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Special Issue "Drug Delivery and Scaffolding in the Era of 3D-Printing and Microfluidic Techniques: Challenges and Opportunities"

A special issue of International Journal of Molecular Sciences (ISSN 1422-0067). This special issue belongs to the section "Materials Science".

Deadline for manuscript submissions: 15 August 2020.

Special Issue Editors

Prof. Dr. Ida Genta
Website1 Website2
Guest Editor
Department of Drug Sciences, University of Pavia, Viale Taramelli 12, 27100 Pavia, Italy
Interests: drug delivery; polymer nanoparticles; microspheres; biodegradable polymers; thermosensitive hydrogel; 3D bioprinting; tissue regeneration
Special Issues and Collections in MDPI journals
Prof. Dr. Bice Conti
Website
Guest Editor
Department of Drug Sciences, Lab. Pharmaceutical Technology and Law (PT&L), University of Pavia, Pavia, Italy
Interests: drug delivery; polymer nanoparticles; microspheres; biodegradable polymers; thermosensitive hydrogels; 3D bioprinting; tissue regeneration
Special Issues and Collections in MDPI journals

Special Issue Information

Dear colleagues,

In the era of precision medicine the development of new diagnostic and therapeutic approaches is being reached through the development of even more sophisticated pharmaceutical systems. In combination with the explosion of biomolecule discoveries and the knowledge of physiological and pathological pathways, pharmaceutical system applications have extended to the selective delivery of drugs and genetic materials (i.e. selective nanocarriers, manipulated with multifunctionality, also exploitable for theranostic purposes, and polymeric scaffolds used to tune drug or biomolecule delivery) and to cell delivery (i.e. polymeric scaffolds where the scaffold material and structure, cells and bioactive molecules interact for tissue engineering or regenerative medicine). To date, there has been a discrepancy between the amount of research devoted to the topic and its translation to patients due to the fact that pharmaceutical systems are often quite sophisticated in their design, difficult both to reliably and reproducibly manufacture and to characterize from a pharmaceutical and toxicological viewpoint.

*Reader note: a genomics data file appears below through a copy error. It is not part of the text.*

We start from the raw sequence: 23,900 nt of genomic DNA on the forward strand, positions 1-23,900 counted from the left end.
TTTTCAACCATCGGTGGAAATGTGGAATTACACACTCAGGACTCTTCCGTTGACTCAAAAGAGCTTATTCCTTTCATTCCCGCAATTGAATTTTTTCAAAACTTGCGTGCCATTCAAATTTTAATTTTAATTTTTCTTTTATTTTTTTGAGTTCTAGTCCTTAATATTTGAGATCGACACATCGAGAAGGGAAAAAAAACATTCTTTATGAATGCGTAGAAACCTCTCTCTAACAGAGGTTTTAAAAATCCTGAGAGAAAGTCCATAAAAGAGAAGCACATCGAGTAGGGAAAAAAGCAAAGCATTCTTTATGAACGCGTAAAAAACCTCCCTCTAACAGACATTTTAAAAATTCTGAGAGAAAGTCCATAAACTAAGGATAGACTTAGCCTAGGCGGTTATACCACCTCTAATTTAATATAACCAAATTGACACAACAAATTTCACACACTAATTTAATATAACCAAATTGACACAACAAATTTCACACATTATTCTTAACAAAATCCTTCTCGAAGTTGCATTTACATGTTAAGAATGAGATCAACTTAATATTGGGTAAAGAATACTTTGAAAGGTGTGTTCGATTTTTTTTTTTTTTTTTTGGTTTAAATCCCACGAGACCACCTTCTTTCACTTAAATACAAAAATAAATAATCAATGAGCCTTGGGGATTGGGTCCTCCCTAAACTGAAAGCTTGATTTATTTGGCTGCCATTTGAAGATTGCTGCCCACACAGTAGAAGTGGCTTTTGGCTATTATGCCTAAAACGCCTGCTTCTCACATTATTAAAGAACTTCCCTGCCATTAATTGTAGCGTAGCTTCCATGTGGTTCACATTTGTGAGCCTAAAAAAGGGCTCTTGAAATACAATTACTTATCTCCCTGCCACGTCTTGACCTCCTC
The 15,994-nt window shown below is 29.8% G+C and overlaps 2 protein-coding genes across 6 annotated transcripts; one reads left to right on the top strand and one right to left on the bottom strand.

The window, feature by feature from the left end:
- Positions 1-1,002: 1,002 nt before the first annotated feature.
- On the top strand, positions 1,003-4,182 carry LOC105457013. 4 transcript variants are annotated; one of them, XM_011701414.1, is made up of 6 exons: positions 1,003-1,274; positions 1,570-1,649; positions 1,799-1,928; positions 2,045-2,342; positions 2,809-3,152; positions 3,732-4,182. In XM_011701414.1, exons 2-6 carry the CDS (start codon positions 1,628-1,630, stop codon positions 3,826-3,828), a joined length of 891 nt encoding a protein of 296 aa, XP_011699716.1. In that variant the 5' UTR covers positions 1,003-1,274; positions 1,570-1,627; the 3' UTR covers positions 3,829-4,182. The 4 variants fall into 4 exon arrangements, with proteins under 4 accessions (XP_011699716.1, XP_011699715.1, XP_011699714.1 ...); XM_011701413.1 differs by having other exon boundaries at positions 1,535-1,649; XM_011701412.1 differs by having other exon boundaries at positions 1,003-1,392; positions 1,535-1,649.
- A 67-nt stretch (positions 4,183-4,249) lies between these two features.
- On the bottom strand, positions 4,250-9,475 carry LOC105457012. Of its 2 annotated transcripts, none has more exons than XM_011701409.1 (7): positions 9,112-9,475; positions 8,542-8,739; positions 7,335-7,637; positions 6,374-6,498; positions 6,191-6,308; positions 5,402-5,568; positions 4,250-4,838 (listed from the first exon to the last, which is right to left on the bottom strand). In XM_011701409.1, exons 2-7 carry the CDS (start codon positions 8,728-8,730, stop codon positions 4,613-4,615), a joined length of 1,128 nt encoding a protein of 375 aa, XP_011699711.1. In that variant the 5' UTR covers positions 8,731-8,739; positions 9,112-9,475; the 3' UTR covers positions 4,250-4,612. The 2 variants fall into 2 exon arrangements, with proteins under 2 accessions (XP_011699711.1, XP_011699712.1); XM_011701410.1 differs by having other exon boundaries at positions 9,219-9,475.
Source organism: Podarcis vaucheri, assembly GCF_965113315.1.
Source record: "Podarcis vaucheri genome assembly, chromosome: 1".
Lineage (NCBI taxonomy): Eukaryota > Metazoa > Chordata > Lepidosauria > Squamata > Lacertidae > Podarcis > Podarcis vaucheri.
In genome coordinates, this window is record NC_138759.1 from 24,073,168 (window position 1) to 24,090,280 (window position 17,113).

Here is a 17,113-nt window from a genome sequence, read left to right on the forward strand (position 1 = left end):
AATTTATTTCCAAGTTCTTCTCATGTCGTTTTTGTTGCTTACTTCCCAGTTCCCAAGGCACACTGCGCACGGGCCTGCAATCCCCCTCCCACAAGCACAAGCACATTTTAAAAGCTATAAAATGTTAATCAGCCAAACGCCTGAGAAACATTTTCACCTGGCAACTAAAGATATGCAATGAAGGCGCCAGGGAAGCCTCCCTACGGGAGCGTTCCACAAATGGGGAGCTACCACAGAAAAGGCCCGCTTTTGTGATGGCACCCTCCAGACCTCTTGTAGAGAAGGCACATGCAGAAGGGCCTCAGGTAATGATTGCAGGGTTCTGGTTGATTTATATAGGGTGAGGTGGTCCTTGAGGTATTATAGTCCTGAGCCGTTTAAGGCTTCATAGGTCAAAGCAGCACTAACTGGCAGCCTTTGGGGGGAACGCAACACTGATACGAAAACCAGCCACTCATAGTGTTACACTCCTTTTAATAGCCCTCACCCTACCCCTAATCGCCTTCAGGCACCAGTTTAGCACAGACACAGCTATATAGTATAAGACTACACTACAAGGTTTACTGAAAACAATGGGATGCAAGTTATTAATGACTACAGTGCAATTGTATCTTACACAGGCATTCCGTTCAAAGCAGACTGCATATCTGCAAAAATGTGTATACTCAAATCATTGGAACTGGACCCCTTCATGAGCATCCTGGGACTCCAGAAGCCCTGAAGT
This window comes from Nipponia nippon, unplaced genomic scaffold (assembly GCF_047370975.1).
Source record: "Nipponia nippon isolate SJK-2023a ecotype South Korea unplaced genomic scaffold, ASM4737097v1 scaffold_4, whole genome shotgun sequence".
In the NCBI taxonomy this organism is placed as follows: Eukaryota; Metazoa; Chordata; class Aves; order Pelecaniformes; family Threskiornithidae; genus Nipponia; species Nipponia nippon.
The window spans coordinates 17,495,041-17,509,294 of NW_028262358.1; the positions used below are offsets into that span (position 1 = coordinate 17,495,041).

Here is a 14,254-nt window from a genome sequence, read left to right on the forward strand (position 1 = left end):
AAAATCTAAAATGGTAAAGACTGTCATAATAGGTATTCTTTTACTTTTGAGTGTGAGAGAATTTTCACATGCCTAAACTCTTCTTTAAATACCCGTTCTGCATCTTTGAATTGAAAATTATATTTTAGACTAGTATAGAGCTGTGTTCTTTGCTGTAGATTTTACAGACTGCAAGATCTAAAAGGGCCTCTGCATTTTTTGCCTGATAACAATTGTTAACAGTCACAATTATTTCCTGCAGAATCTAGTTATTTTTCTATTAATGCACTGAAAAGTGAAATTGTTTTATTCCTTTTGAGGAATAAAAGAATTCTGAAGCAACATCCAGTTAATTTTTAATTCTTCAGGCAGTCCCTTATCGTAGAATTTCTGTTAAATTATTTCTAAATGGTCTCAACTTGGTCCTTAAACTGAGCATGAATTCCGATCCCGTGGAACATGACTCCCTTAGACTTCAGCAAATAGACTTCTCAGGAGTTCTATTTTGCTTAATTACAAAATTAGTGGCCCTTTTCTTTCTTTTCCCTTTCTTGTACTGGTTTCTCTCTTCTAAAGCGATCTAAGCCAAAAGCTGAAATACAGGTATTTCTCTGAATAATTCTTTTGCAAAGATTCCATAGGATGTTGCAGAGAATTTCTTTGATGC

Confident in the utility of new technological approaches in helping the clinical translation of innovative drug delivery systems, this Special Issue is aimed at highlighting the impact and challenges of the most recent technology in the development of more cost-effective as well as patient-friendly drug delivery systems.

Suggested topic are: 3D-printing, 3D-bio-printing, electrospinning, injection molding, and combinations thereof for scaffold development or for formulative development; microfluidics techniques for nanocarrier preparation; continuous manufacturing of pharmaceuticals; and regulatory approaches to innovative technologies.

Prof. Dr. Ida Genta
Prof. Dr. Bice Conti
Guest Editors

Manuscript Submission Information

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Submitted manuscripts should not have been published previously, nor be under consideration for publication elsewhere (except conference proceedings papers). All manuscripts are thoroughly refereed through a single-blind peer-review process. A guide for authors and other relevant information for submission of manuscripts is available on the Instructions for Authors page. International Journal of Molecular Sciences is an international peer-reviewed open access semimonthly journal published by MDPI.

Please visit the Instructions for Authors page before submitting a manuscript. There is an Article Processing Charge (APC) for publication in this open access journal. For details about the APC please see here. Submitted papers should be well formatted and use good English. Authors may use MDPI's English editing service prior to publication or during author revisions.

Keywords

  • 3D printing
  • 3D bio-printing
  • electrospinning
  • microfluidics
  • injection molding
  • continuous manufacturing
  • regulatory approaches to innovative technologies in pharmaceutical field

Published Papers (8 papers)